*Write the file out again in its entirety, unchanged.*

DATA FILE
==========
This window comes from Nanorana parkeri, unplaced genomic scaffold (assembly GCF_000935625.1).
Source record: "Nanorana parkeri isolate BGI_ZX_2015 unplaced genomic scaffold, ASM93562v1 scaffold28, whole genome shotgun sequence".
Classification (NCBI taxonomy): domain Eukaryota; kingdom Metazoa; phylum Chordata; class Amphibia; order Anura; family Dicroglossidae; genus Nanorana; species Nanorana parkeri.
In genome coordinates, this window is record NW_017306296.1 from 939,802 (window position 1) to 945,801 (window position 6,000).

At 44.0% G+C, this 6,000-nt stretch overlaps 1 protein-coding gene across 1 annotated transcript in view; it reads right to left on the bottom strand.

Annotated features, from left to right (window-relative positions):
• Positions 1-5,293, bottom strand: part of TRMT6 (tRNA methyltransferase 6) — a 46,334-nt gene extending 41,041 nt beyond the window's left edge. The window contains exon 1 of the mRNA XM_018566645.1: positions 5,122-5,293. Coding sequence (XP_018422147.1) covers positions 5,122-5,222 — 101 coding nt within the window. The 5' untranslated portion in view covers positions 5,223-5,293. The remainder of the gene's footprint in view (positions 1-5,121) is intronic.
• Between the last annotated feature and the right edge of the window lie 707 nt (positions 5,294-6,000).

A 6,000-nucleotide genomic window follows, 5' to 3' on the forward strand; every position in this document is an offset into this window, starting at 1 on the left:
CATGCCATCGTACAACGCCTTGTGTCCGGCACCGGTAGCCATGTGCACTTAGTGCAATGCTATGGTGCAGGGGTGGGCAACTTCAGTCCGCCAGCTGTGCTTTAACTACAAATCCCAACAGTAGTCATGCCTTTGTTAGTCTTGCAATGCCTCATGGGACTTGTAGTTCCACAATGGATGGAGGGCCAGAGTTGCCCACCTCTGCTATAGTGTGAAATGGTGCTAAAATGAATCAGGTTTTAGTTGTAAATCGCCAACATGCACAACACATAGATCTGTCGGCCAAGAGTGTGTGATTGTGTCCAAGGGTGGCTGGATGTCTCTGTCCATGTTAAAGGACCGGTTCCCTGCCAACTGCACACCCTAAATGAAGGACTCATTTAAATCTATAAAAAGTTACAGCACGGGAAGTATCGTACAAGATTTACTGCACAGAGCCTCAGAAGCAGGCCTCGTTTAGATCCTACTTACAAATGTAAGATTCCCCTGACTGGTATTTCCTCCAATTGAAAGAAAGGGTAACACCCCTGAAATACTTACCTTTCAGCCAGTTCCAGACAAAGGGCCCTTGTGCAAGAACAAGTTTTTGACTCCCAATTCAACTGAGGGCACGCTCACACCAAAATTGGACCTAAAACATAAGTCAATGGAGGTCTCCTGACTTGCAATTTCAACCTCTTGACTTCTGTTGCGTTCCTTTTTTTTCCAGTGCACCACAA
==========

This window comes from Nanorana parkeri, unplaced genomic scaffold (assembly GCF_000935625.1).
Source record: "Nanorana parkeri isolate BGI_ZX_2015 unplaced genomic scaffold, ASM93562v1 scaffold28, whole genome shotgun sequence".
Classification (NCBI taxonomy): domain Eukaryota; kingdom Metazoa; phylum Chordata; class Amphibia; order Anura; family Dicroglossidae; genus Nanorana; species Nanorana parkeri.
In genome coordinates, this window is record NW_017306296.1 from 939,802 (window position 1) to 945,801 (window position 6,000).

At 44.0% G+C, this 6,000-nt stretch overlaps 1 protein-coding gene across 1 annotated transcript in view; it reads right to left on the bottom strand.

Annotated features, from left to right (window-relative positions):
• Positions 1-5,293, bottom strand: part of TRMT6 (tRNA methyltransferase 6) — a 46,334-nt gene extending 41,041 nt beyond the window's left edge. The window contains exon 1 of the mRNA XM_018566645.1: positions 5,122-5,293. Coding sequence (XP_018422147.1) covers positions 5,122-5,222 — 101 coding nt within the window. The 5' untranslated portion in view covers positions 5,223-5,293. The remainder of the gene's footprint in view (positions 1-5,121) is intronic.
• Between the last annotated feature and the right edge of the window lie 707 nt (positions 5,294-6,000).

A 6,000-nucleotide genomic window follows, 5' to 3' on the forward strand; every position in this document is an offset into this window, starting at 1 on the left:
CATGCCATCGTACAACGCCTTGTGTCCGGCACCGGTAGCCATGTGCACTTAGTGCAATGCTATGGTGCAGGGGTGGGCAACTTCAGTCCGCCAGCTGTGCTTTAACTACAAATCCCAACAGTAGTCATGCCTTTGTTAGTCTTGCAATGCCTCATGGGACTTGTAGTTCCACAATGGATGGAGGGCCAGAGTTGCCCACCTCTGCTATAGTGTGAAATGGTGCTAAAATGAATCAGGTTTTAGTTGTAAATCGCCAACATGCACAACACATAGATCTGTCGGCCAAGAGTGTGTGATTGTGTCCAAGGGTGGCTGGATGTCTCTGTCCATGTTAAAGGACCGGTTCCCTGCCAACTGCACACCCTAAATGAAGGACTCATTTAAATCTATAAAAAGTTACAGCACGGGAAGTATCGTACAAGATTTACTGCACAGAGCCTCAGAAGCAGGCCTCGTTTAGATCCTACTTACAAATGTAAGATTCCCCTGACTGGTATTTCCTCCAATTGAAAGAAAGGGTAACACCCCTGAAATACTTACCTTTCAGCCAGTTCCAGACAAAGGGCCCTTGTGCAAGAACAAGTTTTTGACTCCCAATTCAACTGAGGGCACGCTCACACCAAAATTGGACCTAAAACATAAGTCAATGGAGGTCTCCTGACTTGCAATTTCAACCTCTTGACTTCTGTTGCGTTCCTTTTTTTTCCAGTGCACCACAA